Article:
“The risks of performing this procedure are alarming. There is a massive risk of infection due to unsanitary and non-sterile conditions, while secondary infection can lead to other complications like fistulas, bleeding, aspiration, and tissue necrosis. Long-term effects including narrowing of the airway, chronic coughing and regurgitation. All vets need to understand the reality of what this operation involves and we will ensure that those vets completing our training courses in Chengdu will turn their backs on it and be able to speak from a position of knowledge when advising peers and the public to do the same. At the same time, if confronted by one of the rare instances when devocalisation surgery is necessary for medical reasons – such as removing a cancerous tumour – then these vets will know exactly what kind of post-operative care their patients require.”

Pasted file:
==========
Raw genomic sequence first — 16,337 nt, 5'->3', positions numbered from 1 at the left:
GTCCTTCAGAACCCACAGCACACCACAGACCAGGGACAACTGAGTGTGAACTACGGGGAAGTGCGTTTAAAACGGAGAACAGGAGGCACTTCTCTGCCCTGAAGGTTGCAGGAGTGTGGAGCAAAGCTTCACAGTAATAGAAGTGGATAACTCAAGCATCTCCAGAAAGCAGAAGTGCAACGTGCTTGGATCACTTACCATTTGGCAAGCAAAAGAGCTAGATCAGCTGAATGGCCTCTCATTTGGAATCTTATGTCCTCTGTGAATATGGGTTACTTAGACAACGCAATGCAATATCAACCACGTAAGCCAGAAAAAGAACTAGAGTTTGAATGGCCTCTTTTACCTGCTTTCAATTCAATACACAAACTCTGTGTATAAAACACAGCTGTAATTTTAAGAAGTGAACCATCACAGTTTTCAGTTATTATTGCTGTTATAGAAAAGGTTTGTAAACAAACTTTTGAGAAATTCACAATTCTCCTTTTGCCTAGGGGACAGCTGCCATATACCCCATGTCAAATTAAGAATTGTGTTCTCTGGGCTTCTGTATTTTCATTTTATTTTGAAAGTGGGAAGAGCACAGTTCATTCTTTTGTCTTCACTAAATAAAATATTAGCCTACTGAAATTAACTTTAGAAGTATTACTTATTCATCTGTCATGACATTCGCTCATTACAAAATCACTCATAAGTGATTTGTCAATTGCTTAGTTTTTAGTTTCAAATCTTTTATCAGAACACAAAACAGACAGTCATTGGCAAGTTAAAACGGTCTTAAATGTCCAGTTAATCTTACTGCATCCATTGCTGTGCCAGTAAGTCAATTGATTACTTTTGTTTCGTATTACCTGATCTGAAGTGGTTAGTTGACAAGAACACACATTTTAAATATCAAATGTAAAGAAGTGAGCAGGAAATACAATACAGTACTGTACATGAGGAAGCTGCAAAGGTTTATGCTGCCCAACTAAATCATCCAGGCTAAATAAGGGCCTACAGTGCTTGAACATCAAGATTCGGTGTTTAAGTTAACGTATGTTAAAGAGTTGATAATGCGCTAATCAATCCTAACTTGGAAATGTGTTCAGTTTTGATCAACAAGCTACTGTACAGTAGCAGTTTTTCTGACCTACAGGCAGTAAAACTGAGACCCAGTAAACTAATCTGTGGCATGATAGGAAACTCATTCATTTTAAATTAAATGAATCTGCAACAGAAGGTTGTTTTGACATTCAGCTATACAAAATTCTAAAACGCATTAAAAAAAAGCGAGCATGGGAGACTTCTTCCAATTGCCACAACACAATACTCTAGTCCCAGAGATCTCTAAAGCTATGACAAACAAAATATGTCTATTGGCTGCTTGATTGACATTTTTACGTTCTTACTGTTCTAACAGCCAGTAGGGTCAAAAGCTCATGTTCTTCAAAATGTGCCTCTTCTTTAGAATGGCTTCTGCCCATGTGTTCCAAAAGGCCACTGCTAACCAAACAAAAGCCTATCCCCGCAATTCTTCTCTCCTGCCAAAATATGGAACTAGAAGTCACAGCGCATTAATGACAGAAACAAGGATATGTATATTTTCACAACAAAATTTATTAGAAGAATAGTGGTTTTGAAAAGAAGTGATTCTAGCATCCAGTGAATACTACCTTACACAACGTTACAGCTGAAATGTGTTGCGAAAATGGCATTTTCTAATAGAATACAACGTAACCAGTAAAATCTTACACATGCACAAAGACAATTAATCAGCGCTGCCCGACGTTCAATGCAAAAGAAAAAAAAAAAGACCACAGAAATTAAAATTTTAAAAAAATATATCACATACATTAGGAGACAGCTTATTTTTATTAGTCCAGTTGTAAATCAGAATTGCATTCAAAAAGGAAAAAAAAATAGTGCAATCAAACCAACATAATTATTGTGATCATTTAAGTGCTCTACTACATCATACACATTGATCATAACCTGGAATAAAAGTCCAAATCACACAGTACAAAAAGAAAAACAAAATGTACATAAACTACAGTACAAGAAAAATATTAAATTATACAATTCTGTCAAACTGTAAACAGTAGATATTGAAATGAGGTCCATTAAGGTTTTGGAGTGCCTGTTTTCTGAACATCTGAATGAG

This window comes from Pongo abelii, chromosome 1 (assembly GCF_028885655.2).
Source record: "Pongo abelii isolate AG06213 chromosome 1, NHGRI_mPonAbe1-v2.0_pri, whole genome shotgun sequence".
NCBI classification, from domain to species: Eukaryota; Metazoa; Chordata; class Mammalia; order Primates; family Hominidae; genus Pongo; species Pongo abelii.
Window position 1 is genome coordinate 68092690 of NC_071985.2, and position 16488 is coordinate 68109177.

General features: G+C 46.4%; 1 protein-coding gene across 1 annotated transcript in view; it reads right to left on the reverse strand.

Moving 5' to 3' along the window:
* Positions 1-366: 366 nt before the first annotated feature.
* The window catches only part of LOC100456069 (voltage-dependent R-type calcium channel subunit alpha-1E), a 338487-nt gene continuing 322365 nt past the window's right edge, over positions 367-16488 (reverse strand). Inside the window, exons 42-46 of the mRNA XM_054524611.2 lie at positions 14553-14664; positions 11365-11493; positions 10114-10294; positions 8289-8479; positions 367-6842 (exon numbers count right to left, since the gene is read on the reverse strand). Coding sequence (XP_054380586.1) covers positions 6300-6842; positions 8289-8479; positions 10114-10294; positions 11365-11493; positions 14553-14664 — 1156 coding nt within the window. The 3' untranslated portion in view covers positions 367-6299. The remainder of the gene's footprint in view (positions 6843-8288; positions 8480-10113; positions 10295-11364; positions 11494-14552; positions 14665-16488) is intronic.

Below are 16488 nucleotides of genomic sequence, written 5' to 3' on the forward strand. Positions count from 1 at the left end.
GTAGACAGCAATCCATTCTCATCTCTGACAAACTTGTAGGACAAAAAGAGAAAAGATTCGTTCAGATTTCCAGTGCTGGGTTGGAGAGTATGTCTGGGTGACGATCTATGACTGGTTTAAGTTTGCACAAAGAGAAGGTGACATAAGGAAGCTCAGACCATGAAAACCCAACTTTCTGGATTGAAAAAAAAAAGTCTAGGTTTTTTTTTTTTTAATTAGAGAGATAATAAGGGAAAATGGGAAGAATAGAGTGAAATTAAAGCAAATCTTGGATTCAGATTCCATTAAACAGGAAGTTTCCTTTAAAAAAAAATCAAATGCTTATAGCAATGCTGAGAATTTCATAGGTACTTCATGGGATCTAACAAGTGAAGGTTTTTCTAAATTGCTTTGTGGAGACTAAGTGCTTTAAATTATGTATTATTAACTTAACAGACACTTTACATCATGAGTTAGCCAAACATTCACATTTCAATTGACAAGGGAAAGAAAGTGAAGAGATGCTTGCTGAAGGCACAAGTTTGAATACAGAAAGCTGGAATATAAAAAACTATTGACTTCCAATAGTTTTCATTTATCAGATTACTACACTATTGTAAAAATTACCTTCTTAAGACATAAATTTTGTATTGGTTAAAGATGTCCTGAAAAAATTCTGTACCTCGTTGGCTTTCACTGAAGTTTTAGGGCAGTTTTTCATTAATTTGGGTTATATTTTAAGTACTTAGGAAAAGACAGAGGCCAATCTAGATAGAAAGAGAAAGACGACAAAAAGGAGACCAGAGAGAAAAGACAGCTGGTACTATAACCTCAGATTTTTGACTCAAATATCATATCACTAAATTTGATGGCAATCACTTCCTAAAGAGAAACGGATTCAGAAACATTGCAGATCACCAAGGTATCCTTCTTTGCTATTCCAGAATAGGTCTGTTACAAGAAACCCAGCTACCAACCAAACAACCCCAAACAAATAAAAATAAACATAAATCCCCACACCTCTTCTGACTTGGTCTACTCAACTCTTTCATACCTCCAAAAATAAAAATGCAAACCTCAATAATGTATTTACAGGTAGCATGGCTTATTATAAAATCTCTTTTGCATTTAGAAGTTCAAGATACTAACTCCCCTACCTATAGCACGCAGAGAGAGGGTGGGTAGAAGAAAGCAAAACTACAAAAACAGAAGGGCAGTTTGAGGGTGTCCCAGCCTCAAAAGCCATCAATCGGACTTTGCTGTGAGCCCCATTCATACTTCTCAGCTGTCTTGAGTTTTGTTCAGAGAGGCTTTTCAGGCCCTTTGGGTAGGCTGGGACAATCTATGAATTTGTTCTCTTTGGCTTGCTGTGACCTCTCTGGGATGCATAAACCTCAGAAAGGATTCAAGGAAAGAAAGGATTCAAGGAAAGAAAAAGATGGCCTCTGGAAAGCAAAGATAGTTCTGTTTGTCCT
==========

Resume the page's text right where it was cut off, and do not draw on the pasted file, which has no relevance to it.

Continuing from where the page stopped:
Animals Asia is devoted to ending the barbaric practice of bear bile farming and improving the welfare of animals in China and Vietnam. They promote compassion and respect for all animals and work to bring about long-term change. Founded in 1998, the Animals Asia team has been rescuing bears since 1994 and is the only organisation with a bear sanctuary in China. The founder and CEO, Jill Robinson MBE, Dr.med.vet. h.c., Hon LLD is widely recognised as the world’s leading expert on the cruel bear bile industry, having campaigned against it since 1993. Animals Asia has worked to end the barbaric bear bile trade, which sees over 10,000 bears – mainly moon bears but also sun bears and brown bears – kept on bile farms in China, and around 1,000 in Vietnam. It has rescued more than 600 bears from the industry since it was established.Animals Asia has worked to end the trade in dogs and cats for food in China, and lobbied to improve the welfare of companion animals and promote humane population management. Animals Asia has campaigned for an end to abusive animal practices in zoos and safari parks in South East Asia, and worked closely with governing authorities to improve animal management and increase awareness of the welfare needs of captive animals.